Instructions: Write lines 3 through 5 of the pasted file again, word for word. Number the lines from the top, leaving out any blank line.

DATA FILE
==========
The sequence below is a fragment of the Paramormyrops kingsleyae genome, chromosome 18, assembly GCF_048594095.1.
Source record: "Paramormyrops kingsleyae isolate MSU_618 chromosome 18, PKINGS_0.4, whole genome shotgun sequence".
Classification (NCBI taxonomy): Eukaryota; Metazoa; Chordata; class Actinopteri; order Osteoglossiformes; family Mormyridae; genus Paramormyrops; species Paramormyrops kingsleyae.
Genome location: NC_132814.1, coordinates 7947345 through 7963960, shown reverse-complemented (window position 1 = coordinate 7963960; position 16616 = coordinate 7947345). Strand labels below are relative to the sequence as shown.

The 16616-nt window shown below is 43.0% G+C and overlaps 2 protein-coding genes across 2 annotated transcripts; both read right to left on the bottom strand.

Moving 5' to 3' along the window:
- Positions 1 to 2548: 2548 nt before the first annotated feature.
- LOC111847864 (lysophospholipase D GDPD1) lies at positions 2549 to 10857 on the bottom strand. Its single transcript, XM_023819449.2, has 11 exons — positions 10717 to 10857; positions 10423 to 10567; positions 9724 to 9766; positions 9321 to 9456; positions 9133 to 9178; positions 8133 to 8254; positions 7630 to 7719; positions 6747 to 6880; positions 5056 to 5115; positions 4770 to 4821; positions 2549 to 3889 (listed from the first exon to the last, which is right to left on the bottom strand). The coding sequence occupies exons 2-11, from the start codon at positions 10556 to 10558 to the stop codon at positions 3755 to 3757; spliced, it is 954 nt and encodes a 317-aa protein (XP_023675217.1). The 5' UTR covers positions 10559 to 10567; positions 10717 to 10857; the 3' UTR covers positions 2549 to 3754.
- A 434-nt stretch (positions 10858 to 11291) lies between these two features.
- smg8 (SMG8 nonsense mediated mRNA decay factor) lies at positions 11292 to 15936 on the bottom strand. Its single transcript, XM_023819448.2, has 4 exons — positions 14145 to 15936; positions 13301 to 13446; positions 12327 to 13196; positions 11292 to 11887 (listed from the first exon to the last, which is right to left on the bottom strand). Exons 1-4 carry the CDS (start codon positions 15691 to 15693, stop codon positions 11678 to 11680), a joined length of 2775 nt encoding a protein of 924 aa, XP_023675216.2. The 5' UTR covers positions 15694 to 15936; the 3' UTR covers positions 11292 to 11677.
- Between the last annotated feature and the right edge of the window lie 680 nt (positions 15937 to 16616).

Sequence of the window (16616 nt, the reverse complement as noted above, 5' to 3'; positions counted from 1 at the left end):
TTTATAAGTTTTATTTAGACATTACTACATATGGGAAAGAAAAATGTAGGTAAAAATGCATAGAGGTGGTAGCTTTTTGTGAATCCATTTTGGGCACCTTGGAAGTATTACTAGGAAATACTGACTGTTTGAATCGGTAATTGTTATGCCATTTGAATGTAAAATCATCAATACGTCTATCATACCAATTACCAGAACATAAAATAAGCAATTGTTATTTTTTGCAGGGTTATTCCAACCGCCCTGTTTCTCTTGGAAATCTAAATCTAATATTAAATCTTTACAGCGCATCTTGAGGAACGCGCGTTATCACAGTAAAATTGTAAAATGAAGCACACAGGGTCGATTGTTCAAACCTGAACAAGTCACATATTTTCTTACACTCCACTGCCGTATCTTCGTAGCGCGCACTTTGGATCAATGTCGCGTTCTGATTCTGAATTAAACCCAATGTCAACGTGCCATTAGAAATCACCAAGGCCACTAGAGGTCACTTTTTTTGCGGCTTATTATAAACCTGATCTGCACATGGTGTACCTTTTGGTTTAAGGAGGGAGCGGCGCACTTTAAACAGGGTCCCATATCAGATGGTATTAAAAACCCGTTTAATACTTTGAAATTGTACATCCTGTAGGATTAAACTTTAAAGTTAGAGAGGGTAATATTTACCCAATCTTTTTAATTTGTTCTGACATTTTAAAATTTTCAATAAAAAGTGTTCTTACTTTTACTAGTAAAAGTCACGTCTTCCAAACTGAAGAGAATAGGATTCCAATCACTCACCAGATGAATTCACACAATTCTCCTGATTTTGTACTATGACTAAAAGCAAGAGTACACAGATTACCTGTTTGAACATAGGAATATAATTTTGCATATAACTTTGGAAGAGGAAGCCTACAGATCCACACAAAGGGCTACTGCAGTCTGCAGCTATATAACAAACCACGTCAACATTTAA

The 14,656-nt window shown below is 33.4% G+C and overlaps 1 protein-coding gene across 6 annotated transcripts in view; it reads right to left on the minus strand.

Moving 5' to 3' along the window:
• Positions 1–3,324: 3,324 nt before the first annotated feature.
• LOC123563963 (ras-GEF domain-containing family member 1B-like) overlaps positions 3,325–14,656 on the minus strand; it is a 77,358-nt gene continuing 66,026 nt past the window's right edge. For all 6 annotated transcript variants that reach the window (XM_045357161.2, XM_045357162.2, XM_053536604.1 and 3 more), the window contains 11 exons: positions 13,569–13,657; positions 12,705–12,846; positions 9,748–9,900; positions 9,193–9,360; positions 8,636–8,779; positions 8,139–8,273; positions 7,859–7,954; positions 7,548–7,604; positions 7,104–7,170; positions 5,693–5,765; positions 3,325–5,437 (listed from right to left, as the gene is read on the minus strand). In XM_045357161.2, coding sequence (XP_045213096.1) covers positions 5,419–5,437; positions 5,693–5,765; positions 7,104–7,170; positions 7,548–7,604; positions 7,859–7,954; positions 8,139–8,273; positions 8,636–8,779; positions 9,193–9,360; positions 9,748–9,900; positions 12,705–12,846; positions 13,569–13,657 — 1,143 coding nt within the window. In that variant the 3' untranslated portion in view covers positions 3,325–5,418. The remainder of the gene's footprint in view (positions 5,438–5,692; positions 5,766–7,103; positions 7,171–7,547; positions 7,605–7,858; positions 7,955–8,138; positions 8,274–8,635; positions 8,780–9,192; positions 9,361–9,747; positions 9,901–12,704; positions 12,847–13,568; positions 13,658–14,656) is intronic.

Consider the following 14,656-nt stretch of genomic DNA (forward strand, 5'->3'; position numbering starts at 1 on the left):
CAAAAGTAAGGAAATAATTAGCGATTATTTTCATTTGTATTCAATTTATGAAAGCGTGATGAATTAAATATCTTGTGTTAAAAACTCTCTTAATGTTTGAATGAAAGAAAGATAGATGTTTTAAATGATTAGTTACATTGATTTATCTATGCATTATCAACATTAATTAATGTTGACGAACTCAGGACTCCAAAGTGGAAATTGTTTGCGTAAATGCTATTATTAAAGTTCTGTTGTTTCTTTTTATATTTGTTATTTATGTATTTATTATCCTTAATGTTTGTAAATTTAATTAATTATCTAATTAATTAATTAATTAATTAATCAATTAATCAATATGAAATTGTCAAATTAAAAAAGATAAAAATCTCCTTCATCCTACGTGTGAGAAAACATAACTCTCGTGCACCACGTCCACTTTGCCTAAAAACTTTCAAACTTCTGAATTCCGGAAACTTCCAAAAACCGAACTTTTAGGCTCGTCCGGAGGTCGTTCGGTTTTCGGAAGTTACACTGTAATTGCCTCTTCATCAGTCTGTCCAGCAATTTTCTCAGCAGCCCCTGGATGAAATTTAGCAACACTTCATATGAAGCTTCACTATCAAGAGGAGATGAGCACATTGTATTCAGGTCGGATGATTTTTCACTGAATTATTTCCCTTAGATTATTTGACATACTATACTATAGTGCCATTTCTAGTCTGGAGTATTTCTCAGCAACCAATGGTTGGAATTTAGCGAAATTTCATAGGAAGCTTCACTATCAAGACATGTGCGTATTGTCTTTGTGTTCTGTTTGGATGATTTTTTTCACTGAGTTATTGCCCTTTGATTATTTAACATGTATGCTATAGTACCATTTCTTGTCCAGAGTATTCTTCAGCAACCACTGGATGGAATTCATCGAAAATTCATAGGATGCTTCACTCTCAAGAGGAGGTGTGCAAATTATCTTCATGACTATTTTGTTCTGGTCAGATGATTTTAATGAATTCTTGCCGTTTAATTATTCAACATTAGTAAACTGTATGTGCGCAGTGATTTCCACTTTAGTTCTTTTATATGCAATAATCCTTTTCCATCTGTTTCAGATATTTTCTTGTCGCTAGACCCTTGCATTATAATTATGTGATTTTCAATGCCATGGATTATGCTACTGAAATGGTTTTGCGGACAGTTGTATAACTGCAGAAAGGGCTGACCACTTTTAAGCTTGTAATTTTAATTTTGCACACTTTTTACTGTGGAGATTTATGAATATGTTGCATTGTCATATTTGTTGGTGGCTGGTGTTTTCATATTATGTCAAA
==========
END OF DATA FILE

Classification (NCBI taxonomy): Eukaryota; Metazoa; Chordata; class Actinopteri; order Osteoglossiformes; family Mormyridae; genus Paramormyrops; species Paramormyrops kingsleyae.
Genome location: NC_132814.1, coordinates 7947345 through 7963960, shown reverse-complemented (window position 1 = coordinate 7963960; position 16616 = coordinate 7947345). Strand labels below are relative to the sequence as shown.

The 16616-nt window shown below is 43.0% G+C and overlaps 2 protein-coding genes across 2 annotated transcripts; both read right to left on the bottom strand.